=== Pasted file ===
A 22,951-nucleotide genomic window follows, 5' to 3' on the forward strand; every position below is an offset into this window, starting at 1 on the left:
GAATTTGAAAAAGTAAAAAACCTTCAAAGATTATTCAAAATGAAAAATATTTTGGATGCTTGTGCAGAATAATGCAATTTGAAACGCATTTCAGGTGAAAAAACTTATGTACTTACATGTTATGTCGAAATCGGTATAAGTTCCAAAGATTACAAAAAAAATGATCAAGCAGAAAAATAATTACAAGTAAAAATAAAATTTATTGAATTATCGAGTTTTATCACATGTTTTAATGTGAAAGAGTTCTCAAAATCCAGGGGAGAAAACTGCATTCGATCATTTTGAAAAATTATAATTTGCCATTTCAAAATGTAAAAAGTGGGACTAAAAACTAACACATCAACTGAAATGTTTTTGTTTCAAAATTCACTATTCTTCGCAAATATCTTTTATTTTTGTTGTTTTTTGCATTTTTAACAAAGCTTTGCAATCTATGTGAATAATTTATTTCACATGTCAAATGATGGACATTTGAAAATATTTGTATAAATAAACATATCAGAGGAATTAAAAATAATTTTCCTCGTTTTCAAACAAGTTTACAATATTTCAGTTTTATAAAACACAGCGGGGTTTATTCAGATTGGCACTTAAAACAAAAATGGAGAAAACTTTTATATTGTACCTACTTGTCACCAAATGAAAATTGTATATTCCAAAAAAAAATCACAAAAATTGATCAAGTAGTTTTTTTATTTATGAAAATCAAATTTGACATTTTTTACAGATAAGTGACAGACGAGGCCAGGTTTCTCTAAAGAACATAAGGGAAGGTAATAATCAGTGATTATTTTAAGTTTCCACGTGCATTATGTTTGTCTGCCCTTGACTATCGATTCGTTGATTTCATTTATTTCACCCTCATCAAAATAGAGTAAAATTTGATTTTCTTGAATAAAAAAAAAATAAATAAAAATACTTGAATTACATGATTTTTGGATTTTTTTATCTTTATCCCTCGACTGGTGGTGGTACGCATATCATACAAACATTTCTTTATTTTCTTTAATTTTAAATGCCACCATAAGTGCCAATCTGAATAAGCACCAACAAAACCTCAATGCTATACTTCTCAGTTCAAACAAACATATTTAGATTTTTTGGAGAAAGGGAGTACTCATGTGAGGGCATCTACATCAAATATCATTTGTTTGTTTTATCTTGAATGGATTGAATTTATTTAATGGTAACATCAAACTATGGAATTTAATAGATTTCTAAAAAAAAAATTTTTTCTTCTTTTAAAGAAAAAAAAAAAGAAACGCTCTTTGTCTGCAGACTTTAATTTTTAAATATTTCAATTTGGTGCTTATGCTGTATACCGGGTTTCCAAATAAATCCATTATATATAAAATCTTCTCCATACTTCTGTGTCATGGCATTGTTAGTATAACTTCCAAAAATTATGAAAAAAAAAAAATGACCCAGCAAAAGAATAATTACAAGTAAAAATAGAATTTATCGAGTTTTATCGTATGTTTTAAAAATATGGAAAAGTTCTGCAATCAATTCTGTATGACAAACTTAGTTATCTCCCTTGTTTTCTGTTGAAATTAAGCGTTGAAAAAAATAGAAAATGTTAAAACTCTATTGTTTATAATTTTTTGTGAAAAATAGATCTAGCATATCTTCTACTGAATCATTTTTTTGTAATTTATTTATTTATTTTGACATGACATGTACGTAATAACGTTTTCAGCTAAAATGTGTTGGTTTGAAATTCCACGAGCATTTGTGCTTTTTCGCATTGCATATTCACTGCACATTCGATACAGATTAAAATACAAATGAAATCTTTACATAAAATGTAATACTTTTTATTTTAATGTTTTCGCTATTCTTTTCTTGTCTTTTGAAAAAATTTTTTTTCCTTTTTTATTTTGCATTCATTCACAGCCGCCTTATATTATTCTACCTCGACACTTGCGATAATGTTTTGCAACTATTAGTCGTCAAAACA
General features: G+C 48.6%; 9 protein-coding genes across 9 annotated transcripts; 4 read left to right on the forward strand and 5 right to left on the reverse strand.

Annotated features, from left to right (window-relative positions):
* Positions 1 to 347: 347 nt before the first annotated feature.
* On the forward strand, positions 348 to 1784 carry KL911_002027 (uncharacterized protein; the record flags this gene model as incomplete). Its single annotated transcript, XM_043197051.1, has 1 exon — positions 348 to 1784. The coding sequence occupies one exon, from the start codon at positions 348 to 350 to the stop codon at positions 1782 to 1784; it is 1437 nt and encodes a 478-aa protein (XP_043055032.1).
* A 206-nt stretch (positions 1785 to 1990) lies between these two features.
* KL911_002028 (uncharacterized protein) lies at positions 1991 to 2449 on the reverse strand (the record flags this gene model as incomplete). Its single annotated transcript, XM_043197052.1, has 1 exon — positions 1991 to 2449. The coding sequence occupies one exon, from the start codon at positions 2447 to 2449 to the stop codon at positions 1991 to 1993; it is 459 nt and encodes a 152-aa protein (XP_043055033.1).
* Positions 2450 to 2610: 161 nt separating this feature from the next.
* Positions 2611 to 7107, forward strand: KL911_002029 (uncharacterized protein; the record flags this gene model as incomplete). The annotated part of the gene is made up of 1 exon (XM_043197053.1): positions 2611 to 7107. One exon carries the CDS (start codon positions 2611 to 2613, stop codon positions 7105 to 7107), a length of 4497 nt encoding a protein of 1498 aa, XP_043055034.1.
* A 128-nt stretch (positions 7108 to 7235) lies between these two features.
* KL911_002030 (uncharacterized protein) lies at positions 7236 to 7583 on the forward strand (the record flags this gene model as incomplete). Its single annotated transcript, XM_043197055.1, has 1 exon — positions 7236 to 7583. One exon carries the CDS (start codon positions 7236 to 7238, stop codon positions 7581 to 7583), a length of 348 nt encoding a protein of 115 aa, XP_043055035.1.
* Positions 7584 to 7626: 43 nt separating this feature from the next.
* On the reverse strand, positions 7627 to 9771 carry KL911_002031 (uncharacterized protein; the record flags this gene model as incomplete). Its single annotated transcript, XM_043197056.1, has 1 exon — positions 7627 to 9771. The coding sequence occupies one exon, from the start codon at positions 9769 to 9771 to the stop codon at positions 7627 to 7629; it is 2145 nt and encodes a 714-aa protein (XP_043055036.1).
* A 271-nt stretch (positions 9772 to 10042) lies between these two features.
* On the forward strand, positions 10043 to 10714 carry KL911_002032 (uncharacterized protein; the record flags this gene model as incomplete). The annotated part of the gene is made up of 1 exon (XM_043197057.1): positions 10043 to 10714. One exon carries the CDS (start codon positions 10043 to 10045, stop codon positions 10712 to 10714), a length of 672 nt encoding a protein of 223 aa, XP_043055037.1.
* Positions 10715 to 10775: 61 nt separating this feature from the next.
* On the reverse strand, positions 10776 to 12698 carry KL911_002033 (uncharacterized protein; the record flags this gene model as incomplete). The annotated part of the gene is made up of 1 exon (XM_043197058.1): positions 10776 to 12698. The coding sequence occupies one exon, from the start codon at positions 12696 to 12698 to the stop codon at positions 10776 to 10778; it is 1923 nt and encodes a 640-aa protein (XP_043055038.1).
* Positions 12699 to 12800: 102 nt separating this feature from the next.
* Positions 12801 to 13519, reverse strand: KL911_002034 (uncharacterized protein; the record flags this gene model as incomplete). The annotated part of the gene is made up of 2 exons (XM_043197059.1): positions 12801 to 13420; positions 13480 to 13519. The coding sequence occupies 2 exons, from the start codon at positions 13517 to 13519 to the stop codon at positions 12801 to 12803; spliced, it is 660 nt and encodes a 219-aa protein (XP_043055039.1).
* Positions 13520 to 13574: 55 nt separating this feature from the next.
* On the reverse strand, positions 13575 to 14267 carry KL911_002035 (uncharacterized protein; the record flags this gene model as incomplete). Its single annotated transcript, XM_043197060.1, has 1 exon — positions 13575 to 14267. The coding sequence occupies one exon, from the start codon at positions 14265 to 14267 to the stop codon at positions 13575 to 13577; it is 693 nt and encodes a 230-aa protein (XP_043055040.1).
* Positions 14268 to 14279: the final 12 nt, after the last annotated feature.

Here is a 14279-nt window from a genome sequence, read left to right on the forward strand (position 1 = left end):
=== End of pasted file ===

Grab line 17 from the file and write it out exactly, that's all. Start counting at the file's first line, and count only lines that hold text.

* Positions 10715 to 10775: 61 nt separating this feature from the next.